The months of April and May were extremely cold, persistent northerly winds and frost. Unusually little rain; 45 mm in April, and 75 mm in May. What a joy to feel and see the warmth of June sunshine! The plants are duly responding, the perennials, though still small in statue, are lush, and the shrub roses, such as Alba maxima are beginning to flower.
The lack of wind and rain has benefitted the clematis and cornus, Miss Satomi is in full pinkish blossom, and C Alabast has produced dinner sized flowers. The bearded iris have lasted for weeks, and the rows of them along the wall have been quite beautiful.
Our vegetables are slowly developing, they just do not like the cold clay ground! The greenhouse tomatoes and cucumbers are thriving, and I am watching the weather forecast to see if there will be any more frosty nights, if so we shall cover the plants with horticultural fleece The low greenhouse walls have been limed, an old method that acts as a cleanser, and an added bonus of the sun reflecting its heat unto the plants.
We decide to see how a ‘no mow May’ would work! The lawn was a sea of yellow buttercups, so the plan was discarded, though we will persist with our continued principle of no chemicals. I am glad to see, in the drier areas plenty of clover, plus of course the ever present daisy.
Currently the month of March has been cold, the below average temperature for this time of year, and with little sun, hence I am delaying sowing seeds! Hopefully I will start soon and by the end of the month the seeds trays shall be full of tiny seedlings. However, there are wonderful signs life, increased birdsong, more solitary bees, and the occasional hatch of small flies.
It is a good time to transplant, and I have been moving Hydrangea mac. to the Dump Garden. The previous location had become too shaded; no idea of the names, labels were blown away! Hellebores also easy to move this month, and one can see with the abundant foliage where they will fit into a new location. The borders are being raked, wed, and await their annual mulch of well rotted cow manure.
The snowdrops flowering is almost over, and the crocus and dwarf daffodil are providing a continuation of colour in these wooded areas. Another delight of the season is LEUCOJUM VERNUM, actually grown from seeds many years ago, quite tall, and attractive dark green strap like leaves. The tips of the white petals have a delicate touch of pale green.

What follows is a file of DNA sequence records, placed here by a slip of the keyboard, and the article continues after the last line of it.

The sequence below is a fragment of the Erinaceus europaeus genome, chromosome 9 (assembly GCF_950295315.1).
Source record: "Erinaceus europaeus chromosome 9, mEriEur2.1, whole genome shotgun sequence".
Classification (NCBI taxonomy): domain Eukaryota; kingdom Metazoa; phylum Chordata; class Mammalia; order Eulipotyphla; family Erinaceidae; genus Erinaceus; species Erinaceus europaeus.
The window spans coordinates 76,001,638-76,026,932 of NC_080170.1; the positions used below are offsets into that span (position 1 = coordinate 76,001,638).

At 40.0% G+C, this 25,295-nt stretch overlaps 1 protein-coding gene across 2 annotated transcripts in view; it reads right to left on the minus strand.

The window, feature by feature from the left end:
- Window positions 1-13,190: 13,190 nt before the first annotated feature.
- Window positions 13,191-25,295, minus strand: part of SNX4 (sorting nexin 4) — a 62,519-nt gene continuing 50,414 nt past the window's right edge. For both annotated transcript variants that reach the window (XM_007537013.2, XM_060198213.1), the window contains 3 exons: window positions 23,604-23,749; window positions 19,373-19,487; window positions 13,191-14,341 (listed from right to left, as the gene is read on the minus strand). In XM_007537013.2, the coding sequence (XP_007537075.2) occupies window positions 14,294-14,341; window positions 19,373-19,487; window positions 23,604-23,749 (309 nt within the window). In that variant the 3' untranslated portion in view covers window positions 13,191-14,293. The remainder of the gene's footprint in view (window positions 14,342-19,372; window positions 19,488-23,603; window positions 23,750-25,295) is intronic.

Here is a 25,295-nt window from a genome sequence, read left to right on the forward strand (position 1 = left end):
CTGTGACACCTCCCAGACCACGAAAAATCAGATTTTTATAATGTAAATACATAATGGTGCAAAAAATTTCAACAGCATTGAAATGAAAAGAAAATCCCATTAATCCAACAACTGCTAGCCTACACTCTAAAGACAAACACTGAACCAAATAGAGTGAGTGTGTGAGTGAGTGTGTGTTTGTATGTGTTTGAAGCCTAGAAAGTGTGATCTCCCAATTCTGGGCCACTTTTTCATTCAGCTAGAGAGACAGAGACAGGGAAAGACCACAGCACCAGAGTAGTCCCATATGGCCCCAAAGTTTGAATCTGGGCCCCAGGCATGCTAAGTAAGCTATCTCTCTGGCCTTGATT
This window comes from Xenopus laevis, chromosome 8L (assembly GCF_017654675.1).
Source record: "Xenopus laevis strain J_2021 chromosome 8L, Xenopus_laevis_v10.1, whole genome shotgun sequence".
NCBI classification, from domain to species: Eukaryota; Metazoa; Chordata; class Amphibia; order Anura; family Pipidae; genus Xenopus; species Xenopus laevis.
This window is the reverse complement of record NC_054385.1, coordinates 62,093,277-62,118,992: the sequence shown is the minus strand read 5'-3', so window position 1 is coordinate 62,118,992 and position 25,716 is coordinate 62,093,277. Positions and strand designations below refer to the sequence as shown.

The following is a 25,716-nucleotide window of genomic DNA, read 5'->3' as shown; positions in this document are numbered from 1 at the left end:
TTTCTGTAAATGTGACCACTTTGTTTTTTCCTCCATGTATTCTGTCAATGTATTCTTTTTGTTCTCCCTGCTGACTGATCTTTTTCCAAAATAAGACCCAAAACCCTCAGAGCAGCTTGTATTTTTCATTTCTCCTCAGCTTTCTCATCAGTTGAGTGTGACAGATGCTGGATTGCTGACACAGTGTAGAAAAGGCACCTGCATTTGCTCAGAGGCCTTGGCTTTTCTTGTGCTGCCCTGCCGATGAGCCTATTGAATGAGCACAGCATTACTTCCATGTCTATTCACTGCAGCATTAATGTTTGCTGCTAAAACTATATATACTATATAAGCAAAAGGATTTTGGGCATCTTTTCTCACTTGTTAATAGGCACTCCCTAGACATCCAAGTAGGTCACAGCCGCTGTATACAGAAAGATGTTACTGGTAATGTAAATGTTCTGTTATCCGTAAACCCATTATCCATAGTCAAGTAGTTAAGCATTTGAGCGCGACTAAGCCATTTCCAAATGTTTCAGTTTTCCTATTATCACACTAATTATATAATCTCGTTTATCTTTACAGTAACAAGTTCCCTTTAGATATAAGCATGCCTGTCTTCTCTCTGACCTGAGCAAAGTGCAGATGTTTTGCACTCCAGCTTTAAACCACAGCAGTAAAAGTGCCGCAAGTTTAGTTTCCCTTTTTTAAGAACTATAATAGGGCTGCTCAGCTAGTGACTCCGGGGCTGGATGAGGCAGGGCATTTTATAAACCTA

The vernal equinox is almost upon us, the sun then being in the northern hemisphere for the next six months, then the garden foliage will quickly emerge from is long period of dormancy.
January 2021 brought frosty clear weather and beautiful sunsets over Donegal bay. The start of new year and small green buds are starting to peep through – snowdrops and daffodils. Each morning the garden is wrapped in a white frost with sparkling cobwebs delicately hung across the box hedges. The evenings are slowly getting a little longer and mornings a little brighter.
Heralding spring are the emerging snowdrops. They are so welcome especially after the long dark days. These tolerant flowers withstand wind and heavy rain, provided they are protected by deciduous trees. Varieties here include Sir Herbert Maxwell, and Galanthus rizehensis.
In the walled garden the air is filled with the delicious fragrance of DAPHNE BOHOLUA, Jacqueline Postill. This pink flowering shrub, with its almost evergreen leaves, is such a delight to the senses. It is underplanted with emerging Hellebores , and then when their leaves are cut away they will show off their purple/white speckled petaled flowers.